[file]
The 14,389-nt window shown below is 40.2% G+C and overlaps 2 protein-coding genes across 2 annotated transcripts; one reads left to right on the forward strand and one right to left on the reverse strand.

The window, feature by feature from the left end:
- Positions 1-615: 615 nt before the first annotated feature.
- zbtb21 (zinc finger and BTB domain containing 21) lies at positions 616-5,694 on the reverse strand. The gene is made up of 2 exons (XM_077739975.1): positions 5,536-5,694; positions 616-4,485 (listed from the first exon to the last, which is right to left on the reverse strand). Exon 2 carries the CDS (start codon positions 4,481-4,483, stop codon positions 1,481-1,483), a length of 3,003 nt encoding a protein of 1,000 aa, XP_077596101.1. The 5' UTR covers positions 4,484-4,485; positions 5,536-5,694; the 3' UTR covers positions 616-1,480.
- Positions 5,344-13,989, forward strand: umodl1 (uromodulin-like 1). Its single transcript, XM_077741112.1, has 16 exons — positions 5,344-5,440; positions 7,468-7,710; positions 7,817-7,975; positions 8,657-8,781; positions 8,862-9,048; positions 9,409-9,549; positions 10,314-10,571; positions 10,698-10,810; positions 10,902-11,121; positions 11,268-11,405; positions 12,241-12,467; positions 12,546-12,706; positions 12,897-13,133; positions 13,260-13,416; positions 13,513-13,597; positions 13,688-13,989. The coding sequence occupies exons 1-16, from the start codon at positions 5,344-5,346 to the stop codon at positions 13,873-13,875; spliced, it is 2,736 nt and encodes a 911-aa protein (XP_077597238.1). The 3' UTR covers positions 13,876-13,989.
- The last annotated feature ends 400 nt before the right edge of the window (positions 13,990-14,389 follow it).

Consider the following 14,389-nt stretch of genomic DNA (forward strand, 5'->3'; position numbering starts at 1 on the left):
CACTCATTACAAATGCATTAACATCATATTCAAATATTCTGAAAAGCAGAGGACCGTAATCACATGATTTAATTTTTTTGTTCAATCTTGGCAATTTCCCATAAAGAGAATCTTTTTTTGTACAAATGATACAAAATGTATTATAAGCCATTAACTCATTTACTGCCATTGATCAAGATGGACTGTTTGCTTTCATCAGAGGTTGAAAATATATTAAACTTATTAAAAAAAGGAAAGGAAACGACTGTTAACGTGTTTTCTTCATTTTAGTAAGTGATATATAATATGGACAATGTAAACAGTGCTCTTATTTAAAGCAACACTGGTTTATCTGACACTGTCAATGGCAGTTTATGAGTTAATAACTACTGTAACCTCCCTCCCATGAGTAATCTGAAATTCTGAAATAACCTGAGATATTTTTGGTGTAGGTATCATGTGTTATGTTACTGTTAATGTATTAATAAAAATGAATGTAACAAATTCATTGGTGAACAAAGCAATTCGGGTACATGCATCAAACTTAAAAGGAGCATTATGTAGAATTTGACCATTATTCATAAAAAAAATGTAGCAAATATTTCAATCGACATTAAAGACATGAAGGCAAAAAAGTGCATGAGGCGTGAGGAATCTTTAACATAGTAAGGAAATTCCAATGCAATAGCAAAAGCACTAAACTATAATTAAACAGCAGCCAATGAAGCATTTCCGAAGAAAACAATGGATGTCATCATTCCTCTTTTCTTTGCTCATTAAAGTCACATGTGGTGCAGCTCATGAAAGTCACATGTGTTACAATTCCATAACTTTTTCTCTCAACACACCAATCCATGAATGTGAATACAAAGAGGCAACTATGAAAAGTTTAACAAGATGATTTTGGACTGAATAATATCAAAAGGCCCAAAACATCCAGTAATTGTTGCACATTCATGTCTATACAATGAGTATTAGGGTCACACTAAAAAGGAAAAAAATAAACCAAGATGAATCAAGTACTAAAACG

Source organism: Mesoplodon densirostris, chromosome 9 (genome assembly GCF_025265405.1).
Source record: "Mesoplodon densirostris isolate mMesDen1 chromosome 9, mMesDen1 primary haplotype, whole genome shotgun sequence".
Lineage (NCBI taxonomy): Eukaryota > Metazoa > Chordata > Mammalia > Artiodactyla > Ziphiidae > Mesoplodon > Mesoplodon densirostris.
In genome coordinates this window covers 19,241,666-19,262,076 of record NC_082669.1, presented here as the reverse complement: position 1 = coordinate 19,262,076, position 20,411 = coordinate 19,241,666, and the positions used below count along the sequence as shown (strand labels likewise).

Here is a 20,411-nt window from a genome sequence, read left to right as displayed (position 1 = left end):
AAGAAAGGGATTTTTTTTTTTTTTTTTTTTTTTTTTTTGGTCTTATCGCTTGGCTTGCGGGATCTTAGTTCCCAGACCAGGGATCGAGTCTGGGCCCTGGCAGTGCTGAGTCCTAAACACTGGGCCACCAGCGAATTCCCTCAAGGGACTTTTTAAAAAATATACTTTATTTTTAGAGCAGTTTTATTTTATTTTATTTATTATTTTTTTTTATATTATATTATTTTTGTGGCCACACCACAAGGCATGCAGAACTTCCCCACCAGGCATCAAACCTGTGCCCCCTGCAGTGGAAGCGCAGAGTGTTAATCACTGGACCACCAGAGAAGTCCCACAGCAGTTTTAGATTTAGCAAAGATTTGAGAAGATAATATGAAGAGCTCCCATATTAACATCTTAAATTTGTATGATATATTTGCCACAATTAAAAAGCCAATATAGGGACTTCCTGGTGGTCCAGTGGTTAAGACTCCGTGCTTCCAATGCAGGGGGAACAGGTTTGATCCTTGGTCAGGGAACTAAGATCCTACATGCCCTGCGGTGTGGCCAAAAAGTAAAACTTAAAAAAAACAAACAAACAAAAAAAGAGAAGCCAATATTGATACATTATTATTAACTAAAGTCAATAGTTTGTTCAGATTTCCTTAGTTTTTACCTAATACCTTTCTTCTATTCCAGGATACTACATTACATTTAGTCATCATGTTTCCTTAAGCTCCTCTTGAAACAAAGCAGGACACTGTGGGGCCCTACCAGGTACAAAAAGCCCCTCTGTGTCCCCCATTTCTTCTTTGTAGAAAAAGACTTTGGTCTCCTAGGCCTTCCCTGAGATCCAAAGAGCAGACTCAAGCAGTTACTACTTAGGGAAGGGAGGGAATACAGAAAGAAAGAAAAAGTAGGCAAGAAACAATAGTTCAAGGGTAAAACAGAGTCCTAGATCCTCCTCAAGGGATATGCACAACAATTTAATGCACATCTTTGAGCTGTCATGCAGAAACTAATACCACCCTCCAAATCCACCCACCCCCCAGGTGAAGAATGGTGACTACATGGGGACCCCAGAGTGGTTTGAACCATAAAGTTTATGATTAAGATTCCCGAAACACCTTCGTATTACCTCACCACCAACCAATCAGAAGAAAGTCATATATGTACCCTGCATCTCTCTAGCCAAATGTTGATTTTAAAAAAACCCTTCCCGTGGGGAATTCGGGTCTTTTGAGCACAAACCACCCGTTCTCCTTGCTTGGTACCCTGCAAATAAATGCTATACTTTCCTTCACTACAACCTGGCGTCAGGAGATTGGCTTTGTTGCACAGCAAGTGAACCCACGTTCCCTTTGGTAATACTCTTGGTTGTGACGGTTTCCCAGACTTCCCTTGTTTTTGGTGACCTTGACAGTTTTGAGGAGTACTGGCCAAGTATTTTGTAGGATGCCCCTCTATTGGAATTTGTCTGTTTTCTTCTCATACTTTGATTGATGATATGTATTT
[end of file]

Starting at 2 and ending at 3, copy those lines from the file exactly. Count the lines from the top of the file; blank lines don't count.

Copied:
The window, feature by feature from the left end:
- Positions 1-615: 615 nt before the first annotated feature.